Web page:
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tr.v. out·flanked, out·flank·ing, out·flanks
1. To maneuver around and behind the flank of (an opposing force).
2. To gain a tactical advantage over (a competitor, for example).
1. (Military) to go around the flank of (an opposing army)
2. to get the better of
1. to go or extend beyond the flank of (an enemy force).
2. to outmaneuver.
Past participle: outflanked
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|Verb||1.||outflank - go around the flank of (an opposing army)|
go, locomote, move, travel - change location; move, travel, or proceed, also metaphorically; "How fast does your new car go?"; "We travelled from Rome to Naples by bus"; "The policemen went from door to door looking for the suspect"; "The soldiers moved towards the city in an attempt to take it before night fell"; "news travelled fast"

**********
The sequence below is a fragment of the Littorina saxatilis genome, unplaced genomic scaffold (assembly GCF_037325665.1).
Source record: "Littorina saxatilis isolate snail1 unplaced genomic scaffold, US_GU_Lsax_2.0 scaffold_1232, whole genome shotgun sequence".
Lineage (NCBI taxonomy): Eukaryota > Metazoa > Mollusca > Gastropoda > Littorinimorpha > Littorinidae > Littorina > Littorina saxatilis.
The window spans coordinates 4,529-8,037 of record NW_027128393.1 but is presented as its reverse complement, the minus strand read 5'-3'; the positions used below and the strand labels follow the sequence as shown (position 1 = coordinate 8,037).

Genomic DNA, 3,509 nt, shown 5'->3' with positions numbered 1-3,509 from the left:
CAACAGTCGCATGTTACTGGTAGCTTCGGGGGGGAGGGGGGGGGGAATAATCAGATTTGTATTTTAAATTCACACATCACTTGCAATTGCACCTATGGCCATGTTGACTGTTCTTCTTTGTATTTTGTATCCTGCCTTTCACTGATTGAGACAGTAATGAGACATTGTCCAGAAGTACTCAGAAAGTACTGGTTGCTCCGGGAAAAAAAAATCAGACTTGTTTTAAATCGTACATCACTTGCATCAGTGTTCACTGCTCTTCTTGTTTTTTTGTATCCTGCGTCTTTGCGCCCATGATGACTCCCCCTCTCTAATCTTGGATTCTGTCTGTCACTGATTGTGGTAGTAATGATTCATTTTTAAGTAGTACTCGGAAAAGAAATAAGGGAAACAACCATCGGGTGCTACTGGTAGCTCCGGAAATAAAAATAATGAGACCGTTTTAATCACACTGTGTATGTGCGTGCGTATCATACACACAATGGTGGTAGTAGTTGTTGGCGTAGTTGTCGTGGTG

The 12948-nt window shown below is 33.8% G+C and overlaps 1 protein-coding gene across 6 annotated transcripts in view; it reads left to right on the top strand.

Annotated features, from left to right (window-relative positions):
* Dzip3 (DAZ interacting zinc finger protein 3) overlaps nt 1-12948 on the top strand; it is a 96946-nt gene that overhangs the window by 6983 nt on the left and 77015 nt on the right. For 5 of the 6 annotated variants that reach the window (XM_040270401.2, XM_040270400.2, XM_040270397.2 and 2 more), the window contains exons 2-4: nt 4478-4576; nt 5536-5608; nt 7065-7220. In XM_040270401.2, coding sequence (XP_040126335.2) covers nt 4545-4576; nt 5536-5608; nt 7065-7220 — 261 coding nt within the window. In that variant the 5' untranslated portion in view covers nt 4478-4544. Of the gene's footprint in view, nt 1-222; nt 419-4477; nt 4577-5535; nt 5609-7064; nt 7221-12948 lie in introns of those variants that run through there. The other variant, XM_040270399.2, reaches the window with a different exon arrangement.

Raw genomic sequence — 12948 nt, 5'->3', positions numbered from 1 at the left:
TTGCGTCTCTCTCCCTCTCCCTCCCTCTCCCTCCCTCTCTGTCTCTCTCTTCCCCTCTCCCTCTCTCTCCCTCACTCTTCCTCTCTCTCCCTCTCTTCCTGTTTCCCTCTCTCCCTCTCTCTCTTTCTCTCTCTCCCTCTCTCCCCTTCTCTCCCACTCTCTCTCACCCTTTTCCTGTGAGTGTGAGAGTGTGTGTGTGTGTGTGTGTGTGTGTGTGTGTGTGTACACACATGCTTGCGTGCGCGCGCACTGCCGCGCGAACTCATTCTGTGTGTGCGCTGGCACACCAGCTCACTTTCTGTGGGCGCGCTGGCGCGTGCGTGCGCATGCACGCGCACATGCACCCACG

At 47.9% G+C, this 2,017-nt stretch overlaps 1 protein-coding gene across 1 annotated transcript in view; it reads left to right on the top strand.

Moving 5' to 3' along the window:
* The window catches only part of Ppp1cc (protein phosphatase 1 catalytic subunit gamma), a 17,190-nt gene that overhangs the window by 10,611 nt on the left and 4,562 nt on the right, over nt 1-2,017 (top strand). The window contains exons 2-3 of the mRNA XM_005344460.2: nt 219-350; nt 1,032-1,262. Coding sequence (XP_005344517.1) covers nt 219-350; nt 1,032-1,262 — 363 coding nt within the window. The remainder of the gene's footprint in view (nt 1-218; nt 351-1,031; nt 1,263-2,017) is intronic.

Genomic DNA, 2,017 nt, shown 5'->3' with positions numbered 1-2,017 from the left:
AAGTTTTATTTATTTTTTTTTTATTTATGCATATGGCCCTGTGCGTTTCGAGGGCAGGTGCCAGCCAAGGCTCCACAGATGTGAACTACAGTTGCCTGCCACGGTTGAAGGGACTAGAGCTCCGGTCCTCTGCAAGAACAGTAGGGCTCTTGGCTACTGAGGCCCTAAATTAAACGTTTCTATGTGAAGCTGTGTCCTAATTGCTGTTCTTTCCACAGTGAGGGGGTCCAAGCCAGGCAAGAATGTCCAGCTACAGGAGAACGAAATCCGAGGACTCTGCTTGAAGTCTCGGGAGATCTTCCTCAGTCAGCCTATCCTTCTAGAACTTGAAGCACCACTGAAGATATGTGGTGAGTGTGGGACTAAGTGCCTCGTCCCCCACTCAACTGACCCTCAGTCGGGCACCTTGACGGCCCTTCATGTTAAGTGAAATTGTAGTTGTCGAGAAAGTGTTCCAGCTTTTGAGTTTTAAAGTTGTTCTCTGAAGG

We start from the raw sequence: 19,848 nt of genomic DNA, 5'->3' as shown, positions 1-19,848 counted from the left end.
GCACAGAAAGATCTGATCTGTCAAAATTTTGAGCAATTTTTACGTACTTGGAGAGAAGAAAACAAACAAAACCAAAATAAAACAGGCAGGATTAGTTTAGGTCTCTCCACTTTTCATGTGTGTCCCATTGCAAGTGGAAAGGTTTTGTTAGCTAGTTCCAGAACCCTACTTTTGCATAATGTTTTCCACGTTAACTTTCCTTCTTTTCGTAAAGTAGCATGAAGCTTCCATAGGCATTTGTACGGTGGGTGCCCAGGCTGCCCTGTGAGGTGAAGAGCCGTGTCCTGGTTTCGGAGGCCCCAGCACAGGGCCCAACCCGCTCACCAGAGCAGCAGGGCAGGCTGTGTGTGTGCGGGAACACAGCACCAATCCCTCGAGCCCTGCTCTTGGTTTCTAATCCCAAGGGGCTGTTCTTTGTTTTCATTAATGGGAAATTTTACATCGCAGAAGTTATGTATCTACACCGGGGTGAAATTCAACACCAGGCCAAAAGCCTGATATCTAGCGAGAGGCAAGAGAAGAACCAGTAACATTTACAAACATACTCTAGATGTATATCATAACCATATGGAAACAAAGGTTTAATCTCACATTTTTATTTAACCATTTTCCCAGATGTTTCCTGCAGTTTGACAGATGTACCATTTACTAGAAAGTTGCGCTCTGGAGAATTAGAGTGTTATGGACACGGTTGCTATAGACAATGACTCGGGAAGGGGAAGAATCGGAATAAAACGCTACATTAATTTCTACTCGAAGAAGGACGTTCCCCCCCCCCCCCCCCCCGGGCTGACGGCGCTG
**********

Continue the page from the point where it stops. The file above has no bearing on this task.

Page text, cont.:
|2.||outflank - get the better of; "the goal was to best the competition"|
beat, beat out, vanquish, trounce, crush, shell - come out better in a competition, race, or conflict; "Agassi beat Becker in the tennis championship"; "We beat the competition"; "Harvard defeated Yale in the last football game"